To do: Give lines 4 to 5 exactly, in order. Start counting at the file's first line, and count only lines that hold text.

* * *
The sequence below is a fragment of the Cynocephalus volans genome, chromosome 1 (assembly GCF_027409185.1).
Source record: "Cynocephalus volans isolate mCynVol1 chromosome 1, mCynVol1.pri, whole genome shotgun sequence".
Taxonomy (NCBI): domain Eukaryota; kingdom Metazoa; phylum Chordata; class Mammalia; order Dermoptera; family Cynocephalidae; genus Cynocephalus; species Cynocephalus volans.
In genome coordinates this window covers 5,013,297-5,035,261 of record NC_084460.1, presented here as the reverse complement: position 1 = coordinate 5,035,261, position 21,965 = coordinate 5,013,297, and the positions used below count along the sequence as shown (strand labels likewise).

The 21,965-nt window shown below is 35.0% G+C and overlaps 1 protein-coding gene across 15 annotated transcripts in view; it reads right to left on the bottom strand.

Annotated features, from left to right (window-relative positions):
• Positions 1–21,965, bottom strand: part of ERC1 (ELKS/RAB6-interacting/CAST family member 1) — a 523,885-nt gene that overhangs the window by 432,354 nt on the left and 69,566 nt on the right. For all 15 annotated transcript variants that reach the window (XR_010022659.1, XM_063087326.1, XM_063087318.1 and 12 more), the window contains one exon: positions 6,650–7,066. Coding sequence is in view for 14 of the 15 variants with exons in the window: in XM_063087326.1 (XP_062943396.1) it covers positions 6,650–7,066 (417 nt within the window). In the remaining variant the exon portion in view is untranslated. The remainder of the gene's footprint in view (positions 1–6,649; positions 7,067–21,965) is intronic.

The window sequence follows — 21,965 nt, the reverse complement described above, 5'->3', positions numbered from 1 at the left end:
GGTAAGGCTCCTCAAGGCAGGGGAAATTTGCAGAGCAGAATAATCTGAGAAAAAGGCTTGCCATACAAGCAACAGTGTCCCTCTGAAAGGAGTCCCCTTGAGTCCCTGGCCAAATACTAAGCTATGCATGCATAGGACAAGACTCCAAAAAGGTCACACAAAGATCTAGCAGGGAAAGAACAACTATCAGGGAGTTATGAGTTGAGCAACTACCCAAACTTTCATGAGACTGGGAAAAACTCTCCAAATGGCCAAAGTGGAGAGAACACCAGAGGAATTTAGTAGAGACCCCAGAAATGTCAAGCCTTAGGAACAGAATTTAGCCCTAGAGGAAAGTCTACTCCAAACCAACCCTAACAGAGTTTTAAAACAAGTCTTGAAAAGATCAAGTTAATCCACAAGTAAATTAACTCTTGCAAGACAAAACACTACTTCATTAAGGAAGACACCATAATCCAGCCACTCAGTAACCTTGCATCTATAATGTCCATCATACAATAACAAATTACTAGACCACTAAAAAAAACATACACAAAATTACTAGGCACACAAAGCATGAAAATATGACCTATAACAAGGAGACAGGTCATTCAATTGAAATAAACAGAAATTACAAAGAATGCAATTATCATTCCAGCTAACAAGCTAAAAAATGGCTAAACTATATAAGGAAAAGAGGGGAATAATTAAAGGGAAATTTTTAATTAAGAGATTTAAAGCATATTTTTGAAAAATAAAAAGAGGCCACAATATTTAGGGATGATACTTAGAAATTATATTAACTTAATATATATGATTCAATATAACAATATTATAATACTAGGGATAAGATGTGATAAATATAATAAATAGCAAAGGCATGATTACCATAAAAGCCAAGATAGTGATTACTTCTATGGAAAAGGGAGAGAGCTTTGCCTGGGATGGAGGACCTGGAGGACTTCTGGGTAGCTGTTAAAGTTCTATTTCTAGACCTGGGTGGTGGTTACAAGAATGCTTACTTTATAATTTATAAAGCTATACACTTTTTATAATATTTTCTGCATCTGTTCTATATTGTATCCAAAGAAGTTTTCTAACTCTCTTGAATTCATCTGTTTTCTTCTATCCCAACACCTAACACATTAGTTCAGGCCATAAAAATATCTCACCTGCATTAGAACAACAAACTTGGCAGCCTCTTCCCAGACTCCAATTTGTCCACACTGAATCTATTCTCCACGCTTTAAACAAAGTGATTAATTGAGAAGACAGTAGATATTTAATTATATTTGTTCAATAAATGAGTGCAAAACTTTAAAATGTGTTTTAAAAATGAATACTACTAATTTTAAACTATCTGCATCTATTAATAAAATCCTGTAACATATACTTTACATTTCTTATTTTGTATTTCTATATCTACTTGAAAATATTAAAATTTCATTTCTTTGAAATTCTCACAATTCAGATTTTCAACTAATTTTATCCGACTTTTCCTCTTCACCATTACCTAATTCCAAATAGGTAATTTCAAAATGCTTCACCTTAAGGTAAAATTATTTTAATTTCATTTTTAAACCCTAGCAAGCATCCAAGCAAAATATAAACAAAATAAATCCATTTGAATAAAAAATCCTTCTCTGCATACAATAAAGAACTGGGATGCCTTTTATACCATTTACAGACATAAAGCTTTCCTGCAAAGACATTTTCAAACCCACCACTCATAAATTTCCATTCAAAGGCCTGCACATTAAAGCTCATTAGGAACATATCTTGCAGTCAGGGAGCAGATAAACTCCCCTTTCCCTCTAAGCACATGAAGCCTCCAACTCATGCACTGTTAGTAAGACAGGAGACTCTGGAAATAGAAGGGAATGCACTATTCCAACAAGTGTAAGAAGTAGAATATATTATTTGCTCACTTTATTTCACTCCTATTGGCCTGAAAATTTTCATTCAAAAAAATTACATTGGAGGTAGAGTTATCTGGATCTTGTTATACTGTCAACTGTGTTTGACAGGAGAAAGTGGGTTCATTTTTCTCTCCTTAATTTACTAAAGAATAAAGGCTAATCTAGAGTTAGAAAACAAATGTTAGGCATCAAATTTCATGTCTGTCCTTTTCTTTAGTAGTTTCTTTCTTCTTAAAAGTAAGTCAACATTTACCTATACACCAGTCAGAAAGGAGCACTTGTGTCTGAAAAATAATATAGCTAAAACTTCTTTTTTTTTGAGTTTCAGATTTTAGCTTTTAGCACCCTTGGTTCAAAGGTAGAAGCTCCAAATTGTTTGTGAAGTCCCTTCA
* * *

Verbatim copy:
In genome coordinates this window covers 5,013,297-5,035,261 of record NC_084460.1, presented here as the reverse complement: position 1 = coordinate 5,035,261, position 21,965 = coordinate 5,013,297, and the positions used below count along the sequence as shown (strand labels likewise).

The 21,965-nt window shown below is 35.0% G+C and overlaps 1 protein-coding gene across 15 annotated transcripts in view; it reads right to left on the bottom strand.